When it came to communicating with his employees, the newly appointed CEO of an accounting firm adhered to a rather tight-lipped philosophy: “Only tell them what they need to know”. He would give them swift and direct feedback when they did something wrong, but he was entirely silent when they met or exceeded his expectations. Rather than using team meetings to communicate with his employees (because he considered team meetings a waste of time), he used email to communicate on all key issues. He said he preferred email because of its paper trail quality.
Employees barely had a chance to interact with their CEO; as soon as he arrived at the office he would go straight to his office, closing the door behind him. If he absolutely had to talk with his employees, he would call them and tell them to come to his office immediately – employees dreaded these phone calls.
Taking their cues from the CEO, the leadership team started to behave in identical ways. Morale was dreadful. Closed doors served as two-way barriers, and key information went uncommunicated. Employees didn’t understand the goals of the business, so they started to do what they thought was best. Service was inconsistent so customers went elsewhere. As is so often the case for businesses headed by poor leaders, the business rolled steadily downhill, leading to the board being left with no choice but to exit the CEO.
I get it. You’re busy. You don’t have time to be sitting in meetings all day talking to people about the goals of the business, consulting with them or debating the pros and cons of an idea. However, your people need clarity around the business goals. Your top priority as a CEO is to inspire and motivate your people and this is achieved through effective communication. You can’t do this sitting behind a computer. You need to build trust and rapport with your people with frequent and open communication. Without fail, great leaders do this.
Developing an internal communications plan
It is important to develop an internal communications plan that covers what, when and how you communicate with your people. Having a plan ensures that communication is systemised into your culture rather than reactively thinking about how and what you should communicate.
There are seven kinds of employee communication that you should consider incorporating into your repertoire if you want to be a great people leader:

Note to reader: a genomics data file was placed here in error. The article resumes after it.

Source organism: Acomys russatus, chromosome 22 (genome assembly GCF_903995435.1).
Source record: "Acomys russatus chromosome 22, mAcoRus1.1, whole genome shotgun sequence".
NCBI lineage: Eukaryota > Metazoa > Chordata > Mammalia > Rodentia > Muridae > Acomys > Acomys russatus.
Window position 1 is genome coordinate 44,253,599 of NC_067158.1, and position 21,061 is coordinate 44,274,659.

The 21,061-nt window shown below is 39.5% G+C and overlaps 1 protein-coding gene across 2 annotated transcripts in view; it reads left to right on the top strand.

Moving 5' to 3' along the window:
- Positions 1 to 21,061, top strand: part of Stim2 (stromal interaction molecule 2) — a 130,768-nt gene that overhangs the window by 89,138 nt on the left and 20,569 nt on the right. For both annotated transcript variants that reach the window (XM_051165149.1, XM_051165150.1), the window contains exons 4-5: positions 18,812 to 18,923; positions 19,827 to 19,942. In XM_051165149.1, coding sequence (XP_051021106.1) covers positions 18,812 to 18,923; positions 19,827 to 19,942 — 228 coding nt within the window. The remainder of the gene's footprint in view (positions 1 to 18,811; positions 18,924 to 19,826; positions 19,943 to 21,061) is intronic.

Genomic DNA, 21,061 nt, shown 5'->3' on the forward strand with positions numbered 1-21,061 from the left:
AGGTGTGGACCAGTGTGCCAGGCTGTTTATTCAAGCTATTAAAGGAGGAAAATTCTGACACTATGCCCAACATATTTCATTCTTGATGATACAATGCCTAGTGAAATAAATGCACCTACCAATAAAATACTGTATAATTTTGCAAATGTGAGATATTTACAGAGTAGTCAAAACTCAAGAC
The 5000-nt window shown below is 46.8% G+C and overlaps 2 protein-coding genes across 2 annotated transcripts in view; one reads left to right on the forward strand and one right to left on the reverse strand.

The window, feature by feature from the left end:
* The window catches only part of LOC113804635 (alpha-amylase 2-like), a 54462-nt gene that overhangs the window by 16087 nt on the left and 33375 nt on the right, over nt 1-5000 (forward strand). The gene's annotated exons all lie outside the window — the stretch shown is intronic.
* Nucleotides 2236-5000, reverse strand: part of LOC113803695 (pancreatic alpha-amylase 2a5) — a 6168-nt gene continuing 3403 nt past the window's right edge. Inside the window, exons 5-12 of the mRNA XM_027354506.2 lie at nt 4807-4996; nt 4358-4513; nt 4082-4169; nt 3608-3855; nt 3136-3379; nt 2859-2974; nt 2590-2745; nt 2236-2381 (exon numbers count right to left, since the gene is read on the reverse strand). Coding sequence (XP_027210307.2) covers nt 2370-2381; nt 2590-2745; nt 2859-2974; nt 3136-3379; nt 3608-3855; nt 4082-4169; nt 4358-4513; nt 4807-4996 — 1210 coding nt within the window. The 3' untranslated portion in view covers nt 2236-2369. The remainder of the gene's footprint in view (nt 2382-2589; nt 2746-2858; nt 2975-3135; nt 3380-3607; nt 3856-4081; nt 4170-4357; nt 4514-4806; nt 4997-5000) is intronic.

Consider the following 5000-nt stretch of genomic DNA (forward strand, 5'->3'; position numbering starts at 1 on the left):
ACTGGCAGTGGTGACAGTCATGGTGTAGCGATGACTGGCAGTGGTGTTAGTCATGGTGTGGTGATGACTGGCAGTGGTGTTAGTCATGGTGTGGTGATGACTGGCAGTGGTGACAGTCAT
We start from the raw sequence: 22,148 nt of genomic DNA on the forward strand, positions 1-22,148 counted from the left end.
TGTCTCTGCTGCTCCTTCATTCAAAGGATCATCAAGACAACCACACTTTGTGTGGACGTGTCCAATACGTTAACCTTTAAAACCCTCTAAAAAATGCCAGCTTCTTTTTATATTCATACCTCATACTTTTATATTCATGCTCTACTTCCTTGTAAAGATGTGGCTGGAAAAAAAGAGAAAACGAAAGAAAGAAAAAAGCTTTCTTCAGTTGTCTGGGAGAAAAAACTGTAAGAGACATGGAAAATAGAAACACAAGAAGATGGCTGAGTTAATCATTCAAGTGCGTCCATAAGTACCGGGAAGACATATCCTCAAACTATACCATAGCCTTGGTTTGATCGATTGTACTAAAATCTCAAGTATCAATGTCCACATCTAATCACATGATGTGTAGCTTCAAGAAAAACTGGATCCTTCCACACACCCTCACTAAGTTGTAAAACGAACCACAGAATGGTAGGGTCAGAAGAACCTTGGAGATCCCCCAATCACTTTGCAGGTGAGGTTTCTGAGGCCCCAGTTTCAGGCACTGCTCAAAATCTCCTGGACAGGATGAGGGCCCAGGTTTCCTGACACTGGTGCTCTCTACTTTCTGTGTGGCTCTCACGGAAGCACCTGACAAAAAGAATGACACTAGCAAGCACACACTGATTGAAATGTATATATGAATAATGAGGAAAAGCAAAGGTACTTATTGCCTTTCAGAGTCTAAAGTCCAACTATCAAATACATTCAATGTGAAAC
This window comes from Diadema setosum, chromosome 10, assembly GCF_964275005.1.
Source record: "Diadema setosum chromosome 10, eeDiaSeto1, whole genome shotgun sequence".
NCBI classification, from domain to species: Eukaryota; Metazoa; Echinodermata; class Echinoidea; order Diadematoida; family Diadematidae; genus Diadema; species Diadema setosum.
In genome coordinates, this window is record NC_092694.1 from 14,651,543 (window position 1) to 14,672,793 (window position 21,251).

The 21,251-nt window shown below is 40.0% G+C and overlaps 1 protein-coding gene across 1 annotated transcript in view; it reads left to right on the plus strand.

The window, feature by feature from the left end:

1. Employee consultation.
Research the communication needs of employees by developing a basic survey that covers the who, what, when, where and why of internal communication. Use the results of this survey to develop your internal communication strategy, incorporating the vision and values of your business.
2. All employee meetings.
The best way to communicate a consistent message to all employees with the look and feel you want to create for your ideal organisational culture is to gather all your people together and talk to them at the same time.
3. Video messages.
Video messages are being increasingly used by CEOs to communicate with employees across multiple sites and time zones. It doesn’t have to be an expensive professional production made by a videographer.
4. Site/team visits.
Your people want to see you, their CEO, in person – their manager isn’t enough. Employees are more likely to ask you questions and provide feedback when they meet you in person rather than via email, teleconference or videoconference.
5. Written communication.
Written communication still plays an important part in communication strategies of all kinds. This written communication is, of course, almost entirely electronic – hard copy communications are becoming rarer with each passing year.
6. Social media.
Many businesses use social media for employee communication, such as a private Facebook group or Yammer, through which they communicate with their people and their people interact with each other and ask questions. By no means should this be your only method of communicating with your employees, but it’s an excellent addition to complete your internal communication strategy.
Take the opportunity to strike up conversations with your employees, e.g. eat your lunch in the staff room, join a team meeting you’re not expected at, join in an afternoon tea birthday celebration. If you have positive feedback to deliver, a personal visit to an employee’s desk really makes a difference to the employee’s day.
Encourage your people to engage with you by regularly communicating (don’t forget to listen to) with them about the business, your goals and their contribution to the success of the business.
For other great leadership tips, secure your copy of the CEO Secret Guide to Managing and Motivating Employees by Claire Harrison of Harrison Human Resources.